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Replaying the Tape
July 22, 2014 11:14 AM   Subscribe

Carl Zimmer writes for Quanta: The New Science Of Evolutionary Forecasting

Can We Predict Evolution?
Diverse Introspectives: A conversation with Lauren Buckley
What do you think are the most important questions in ecology today?

Predicting species responses to climate change is an overarching question, because we need to get so many of the underlying ecological and evolutionary details right to make accurate predictions. In particular, important and exciting work is emerging addressing how species interactions might modify responses to climate change.
Langerhans, RB: Predicting evolution with generalized models of divergent selection: a case study with poeciliid fish. [PDF]
The fact that such a simple model could yield accurate evolutionary predictions in distantly related fishes inhabiting different geographic regions and types of habitat, and experiencing different predator species, suggests that the model pinpointed a causal factor underlying major, shared patterns of diversification. The GMDS [generalized model of divergent selection] approach appears to represent a promising method of addressing the predictability of evolution and identifying environmental factors responsible for driving major patterns of replicated evolution.
Is Evolution Predictable?: Predicting evolution from the shape of genealogical trees
Given a sample of genome sequences from an asexual population, can one predict its evolutionary future? Here we demonstrate that the branching pattern of reconstructed genealogical trees contains information about the relative fitness of the sampled sequences and that this information can be used to infer the closest extant relative of future populations. Our approach is based on the assumption that evolution proceeds predominantly by accumulation of small effect mutations and does not require any species specific input. Hence, the resulting inference algorithm can be applied to any asexual population under persistent selection pressure. We demonstrate its performance using historical data on seasonal influenza A/H3N2 virus. We predict the progenitor lineage of the upcoming influenza season with near optimal performance in 30% of cases and makes informative predictions in 16 out of 18 years. Beyond providing a practical tool for prediction, our results suggest that continuous adaptation by small effect mutations is a major component of influenza virus evolution.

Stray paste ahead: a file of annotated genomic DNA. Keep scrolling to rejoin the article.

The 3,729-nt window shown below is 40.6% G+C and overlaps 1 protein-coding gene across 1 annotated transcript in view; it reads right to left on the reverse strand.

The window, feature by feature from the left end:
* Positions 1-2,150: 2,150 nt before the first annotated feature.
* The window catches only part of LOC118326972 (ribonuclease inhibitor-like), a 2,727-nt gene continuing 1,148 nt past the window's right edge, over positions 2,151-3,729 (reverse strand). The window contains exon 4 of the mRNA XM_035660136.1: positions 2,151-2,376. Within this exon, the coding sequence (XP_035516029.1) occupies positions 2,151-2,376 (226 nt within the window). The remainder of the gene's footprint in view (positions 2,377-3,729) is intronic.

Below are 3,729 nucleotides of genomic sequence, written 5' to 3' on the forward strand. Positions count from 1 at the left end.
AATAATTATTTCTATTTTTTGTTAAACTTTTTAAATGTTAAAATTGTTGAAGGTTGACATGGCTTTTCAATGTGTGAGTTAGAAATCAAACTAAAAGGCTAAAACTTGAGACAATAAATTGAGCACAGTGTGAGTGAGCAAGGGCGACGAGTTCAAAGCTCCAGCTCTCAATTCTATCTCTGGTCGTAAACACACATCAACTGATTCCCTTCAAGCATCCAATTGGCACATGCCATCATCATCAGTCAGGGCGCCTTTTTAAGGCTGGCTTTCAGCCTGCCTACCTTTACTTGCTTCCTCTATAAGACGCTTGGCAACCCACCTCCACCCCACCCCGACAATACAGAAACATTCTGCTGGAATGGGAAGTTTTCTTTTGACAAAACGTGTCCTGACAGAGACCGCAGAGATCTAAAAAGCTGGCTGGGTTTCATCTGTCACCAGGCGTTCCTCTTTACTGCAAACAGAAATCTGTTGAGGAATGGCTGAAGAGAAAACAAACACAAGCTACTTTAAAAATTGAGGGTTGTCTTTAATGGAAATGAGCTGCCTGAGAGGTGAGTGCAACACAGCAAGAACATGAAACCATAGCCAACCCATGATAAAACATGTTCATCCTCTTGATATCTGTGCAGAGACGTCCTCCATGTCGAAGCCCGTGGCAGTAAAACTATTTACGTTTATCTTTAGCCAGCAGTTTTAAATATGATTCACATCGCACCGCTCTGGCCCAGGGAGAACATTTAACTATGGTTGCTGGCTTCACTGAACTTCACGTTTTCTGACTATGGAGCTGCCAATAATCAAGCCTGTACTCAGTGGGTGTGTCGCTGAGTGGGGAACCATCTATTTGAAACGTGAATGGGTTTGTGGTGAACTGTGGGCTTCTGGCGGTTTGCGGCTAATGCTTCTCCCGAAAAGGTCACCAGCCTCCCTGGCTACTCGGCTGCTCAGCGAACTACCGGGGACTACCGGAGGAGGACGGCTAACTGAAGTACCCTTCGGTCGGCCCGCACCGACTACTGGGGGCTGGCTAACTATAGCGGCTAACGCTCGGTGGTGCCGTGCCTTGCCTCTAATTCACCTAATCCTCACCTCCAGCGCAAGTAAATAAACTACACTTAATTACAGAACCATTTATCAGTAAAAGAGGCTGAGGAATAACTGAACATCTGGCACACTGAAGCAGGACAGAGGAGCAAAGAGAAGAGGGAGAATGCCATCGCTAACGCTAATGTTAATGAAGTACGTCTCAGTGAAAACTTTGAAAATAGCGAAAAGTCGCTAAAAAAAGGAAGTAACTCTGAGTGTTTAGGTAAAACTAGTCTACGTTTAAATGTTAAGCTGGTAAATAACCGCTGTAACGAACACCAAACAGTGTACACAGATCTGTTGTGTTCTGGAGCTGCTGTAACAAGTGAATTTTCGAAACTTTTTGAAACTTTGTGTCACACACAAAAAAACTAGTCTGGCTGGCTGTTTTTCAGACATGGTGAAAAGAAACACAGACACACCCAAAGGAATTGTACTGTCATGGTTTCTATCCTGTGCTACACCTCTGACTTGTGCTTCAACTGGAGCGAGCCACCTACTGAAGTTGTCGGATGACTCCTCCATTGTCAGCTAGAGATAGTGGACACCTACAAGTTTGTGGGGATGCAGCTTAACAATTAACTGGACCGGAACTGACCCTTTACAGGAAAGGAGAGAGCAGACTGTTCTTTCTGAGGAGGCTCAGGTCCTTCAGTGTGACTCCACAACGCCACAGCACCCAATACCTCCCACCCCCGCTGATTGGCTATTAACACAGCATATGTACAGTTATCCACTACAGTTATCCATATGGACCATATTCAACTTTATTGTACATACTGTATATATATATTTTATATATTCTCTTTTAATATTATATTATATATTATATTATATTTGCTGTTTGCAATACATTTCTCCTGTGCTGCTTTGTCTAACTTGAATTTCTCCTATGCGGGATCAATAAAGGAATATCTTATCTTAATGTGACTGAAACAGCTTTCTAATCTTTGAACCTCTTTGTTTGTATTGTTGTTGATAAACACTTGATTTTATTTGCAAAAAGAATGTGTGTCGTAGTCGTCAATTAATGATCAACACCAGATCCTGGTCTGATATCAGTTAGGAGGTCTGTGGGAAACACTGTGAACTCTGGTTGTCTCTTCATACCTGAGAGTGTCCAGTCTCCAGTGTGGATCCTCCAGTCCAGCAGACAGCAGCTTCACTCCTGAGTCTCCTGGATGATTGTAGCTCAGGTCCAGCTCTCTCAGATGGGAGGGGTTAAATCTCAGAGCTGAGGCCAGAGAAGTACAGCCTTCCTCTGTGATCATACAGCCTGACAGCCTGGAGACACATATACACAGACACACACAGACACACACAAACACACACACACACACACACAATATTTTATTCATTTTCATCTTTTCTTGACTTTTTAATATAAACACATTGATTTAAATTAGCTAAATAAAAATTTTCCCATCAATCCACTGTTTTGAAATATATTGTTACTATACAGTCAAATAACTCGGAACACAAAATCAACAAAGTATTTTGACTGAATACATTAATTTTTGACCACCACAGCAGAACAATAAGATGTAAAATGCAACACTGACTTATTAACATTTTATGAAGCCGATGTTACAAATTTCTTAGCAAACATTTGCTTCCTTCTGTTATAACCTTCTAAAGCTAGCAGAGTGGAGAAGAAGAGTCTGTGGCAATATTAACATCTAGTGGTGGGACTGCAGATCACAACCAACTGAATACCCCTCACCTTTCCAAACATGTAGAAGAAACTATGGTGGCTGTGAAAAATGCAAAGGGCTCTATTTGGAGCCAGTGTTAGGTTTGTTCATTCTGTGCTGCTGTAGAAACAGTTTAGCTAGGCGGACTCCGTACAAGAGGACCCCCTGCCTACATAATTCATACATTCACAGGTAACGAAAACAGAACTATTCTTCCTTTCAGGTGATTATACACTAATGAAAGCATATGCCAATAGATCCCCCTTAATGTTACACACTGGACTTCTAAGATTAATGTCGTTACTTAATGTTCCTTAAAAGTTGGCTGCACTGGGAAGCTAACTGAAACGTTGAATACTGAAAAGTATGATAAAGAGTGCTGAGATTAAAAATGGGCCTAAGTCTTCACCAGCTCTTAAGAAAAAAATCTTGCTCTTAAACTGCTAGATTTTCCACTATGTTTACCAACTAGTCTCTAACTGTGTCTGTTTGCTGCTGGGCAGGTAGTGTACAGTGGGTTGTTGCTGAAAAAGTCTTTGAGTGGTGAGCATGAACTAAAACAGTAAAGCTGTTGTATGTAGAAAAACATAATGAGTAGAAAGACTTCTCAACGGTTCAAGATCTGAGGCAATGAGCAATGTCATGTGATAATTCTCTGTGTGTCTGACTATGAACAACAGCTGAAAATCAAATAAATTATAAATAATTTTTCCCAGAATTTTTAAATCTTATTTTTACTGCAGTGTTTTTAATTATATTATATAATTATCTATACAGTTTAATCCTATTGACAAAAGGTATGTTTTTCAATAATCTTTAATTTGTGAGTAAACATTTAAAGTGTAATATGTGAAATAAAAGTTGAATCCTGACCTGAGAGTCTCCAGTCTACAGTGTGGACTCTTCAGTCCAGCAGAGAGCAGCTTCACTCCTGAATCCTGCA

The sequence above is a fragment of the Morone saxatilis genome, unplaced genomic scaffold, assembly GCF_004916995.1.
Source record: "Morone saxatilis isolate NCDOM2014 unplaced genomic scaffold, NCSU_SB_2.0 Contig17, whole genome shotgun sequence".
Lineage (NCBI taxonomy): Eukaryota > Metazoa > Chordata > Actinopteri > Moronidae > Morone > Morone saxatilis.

"Evolutionary forecasting" is also being used to predict drug resistance and flu strains.

The evolutionary time machine: using dormant propagules to forecast how populations can adapt to changing environments
Real-Time Forecasting of Near-Future Evolution

Evolution myths: Evolution is not predictive
posted by the man of twists and turns (3 comments total) 15 users marked this as a favorite

 
I'm in awe at how far Carl Zimmer is above every other other science reporter in the world. I almost wonder, given his energy and breadth of interdisciplinary knowledge, if he would've been more valuable to the world as a scientist than a messenger.
posted by dgaicun at 11:23 AM on July 22


This is cool. Evolution is happening all around us all the time, it's probably one of the core drivers of many unpredictable phenomenon. I won't speculate but this line of research seems to have a lot of potential.
posted by stbalbach at 12:42 PM on July 22


Zimmer's excellent at what he does.
posted by Segundus at 2:54 PM on July 22


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